If you are of pensionable age and have a sight problem you will probably have extra expenses, such as taxis or help at home. Attendance Allowance (AA) can help you with these additional costs.
What is Attendance Allowance?
Attendance Allowance is a non-means-tested benefit for people over pension age. This benefit is for those who need help with personal care because of a disability or health problem and is paid by the Department for Work and Pensions (DWP).
There are two payment levels. The lower rate is for people who need support with personal care, day or night. The higher rate is for those who need support with personal care day and night.
How to qualify
You may qualify for AA if you have had your condition for at least six months and have been present and resident in the UK. If you have been out of the country for periods of longer than four weeks within the last three years may not be entitled to this benefit.
You do not have to be registered as visually impaired to claim AA, but it does help as evidence. Being registered is not a guarantee of qualifying for AA, particularly at partially sight impaired level. You need to cite other conditions too and send as much medical evidence as possible.
You can provide alternative evidence about your sight loss, such as a letter from your consultant or GP.
How do you claim?
The best way to claim is via post. If successful, your claim is backdated to the date of your application. There are services, such as Age UK, to help you fill out the form correctly. You are given six weeks to complete it and it takes 8-10 weeks for your application to be processed.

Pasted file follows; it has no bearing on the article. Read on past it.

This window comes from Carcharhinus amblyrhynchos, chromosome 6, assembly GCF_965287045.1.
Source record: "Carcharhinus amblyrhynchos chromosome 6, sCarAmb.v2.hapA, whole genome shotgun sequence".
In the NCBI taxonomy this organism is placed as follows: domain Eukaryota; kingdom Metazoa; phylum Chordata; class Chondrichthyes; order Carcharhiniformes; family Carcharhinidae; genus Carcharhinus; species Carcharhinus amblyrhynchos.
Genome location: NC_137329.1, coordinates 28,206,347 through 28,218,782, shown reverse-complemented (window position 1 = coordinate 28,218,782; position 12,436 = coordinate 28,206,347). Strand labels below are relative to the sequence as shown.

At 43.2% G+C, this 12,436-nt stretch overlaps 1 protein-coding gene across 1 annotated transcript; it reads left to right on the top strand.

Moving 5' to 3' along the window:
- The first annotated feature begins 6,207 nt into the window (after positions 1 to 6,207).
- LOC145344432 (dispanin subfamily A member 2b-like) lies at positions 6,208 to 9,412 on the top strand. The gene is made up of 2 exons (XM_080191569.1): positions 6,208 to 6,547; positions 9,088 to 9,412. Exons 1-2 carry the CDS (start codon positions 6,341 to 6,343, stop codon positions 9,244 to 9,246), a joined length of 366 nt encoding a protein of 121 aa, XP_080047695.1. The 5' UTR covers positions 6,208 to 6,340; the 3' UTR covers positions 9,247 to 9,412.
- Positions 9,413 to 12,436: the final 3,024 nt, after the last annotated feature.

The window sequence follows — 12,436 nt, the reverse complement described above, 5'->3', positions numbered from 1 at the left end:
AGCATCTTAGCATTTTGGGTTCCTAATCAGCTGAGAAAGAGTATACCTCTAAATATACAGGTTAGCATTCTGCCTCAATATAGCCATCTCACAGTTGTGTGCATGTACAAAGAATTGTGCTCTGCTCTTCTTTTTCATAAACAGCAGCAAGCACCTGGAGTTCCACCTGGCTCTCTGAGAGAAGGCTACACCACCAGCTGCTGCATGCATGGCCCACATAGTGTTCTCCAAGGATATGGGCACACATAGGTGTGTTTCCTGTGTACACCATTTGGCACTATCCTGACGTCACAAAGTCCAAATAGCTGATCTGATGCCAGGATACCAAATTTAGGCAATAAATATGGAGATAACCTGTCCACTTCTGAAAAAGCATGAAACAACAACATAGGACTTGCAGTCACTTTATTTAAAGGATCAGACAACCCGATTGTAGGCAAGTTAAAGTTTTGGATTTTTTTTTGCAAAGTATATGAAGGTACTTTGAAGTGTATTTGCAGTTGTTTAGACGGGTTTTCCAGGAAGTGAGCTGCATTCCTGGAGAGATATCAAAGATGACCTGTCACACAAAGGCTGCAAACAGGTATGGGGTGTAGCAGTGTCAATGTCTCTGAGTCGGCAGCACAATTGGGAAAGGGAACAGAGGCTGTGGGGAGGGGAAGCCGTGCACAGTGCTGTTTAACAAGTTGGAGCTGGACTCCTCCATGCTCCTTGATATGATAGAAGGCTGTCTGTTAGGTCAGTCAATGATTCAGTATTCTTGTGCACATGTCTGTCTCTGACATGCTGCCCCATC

To get a form, contact the Attendance Allowance helpline: 0800 731 0122
To make a successful claim, everything needs to be related to a bodily function. Think about a typical day or week and consider when you may have difficulty or need help. It can be very helpful for you, or someone close to you, to make a list of all the things that you need help with over a few days. Take going to bed as an example. The description needs to start with deciding to go to bed and ending with you getting into bed. Mention any difficulties experienced along the way.
To qualify for AA you have to show that you need help frequently throughout the day. For example, if you need help looking after your appearance, this could add up to six or seven times a day if you include help to check your clothes are clean after a meal, help to find a coat or matching shoes to go out, and so on.
How to appeal
If your claim is rejected, you do have the option to appeal this decision. Instructions on how to do so will come with the decision letter of your initial claim.
It is best if you do choose to appeal, to get help with this from the relevant services, such as Age UK.
Welfare benefits are available to help those living with macular disease, and their families, with extra costs.
Local support groups
Our local support groups are for people of working age and older, and provide information, support and friendship to people with macular disease and sight loss.